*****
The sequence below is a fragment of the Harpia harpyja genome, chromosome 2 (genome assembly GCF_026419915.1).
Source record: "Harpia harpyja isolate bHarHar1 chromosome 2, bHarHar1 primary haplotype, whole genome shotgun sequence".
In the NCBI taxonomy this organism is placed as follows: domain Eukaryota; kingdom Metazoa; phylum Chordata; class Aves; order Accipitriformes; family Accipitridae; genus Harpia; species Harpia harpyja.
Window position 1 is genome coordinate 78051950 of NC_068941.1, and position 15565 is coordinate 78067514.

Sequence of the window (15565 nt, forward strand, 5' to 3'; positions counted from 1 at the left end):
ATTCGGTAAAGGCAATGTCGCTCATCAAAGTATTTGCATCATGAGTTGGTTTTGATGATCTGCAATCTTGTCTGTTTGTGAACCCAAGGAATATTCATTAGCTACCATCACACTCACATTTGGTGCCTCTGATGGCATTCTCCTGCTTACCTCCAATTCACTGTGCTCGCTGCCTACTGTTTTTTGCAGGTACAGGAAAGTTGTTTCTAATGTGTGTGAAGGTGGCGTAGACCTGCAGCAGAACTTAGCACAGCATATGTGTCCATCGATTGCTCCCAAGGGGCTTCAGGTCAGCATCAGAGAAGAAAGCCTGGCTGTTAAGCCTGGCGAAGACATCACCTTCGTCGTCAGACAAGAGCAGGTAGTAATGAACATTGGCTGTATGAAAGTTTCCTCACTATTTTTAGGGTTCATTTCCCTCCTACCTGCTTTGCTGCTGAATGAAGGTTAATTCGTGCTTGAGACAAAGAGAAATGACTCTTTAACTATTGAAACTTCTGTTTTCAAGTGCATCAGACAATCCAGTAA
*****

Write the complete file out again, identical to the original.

The sequence below is a fragment of the Harpia harpyja genome, chromosome 2 (genome assembly GCF_026419915.1).
Source record: "Harpia harpyja isolate bHarHar1 chromosome 2, bHarHar1 primary haplotype, whole genome shotgun sequence".
In the NCBI taxonomy this organism is placed as follows: domain Eukaryota; kingdom Metazoa; phylum Chordata; class Aves; order Accipitriformes; family Accipitridae; genus Harpia; species Harpia harpyja.
Window position 1 is genome coordinate 78051950 of NC_068941.1, and position 15565 is coordinate 78067514.

Sequence of the window (15565 nt, forward strand, 5' to 3'; positions counted from 1 at the left end):
ATTCGGTAAAGGCAATGTCGCTCATCAAAGTATTTGCATCATGAGTTGGTTTTGATGATCTGCAATCTTGTCTGTTTGTGAACCCAAGGAATATTCATTAGCTACCATCACACTCACATTTGGTGCCTCTGATGGCATTCTCCTGCTTACCTCCAATTCACTGTGCTCGCTGCCTACTGTTTTTTGCAGGTACAGGAAAGTTGTTTCTAATGTGTGTGAAGGTGGCGTAGACCTGCAGCAGAACTTAGCACAGCATATGTGTCCATCGATTGCTCCCAAGGGGCTTCAGGTCAGCATCAGAGAAGAAAGCCTGGCTGTTAAGCCTGGCGAAGACATCACCTTCGTCGTCAGACAAGAGCAGGTAGTAATGAACATTGGCTGTATGAAAGTTTCCTCACTATTTTTAGGGTTCATTTCCCTCCTACCTGCTTTGCTGCTGAATGAAGGTTAATTCGTGCTTGAGACAAAGAGAAATGACTCTTTAACTATTGAAACTTCTGTTTTCAAGTGCATCAGACAATCCAGTAA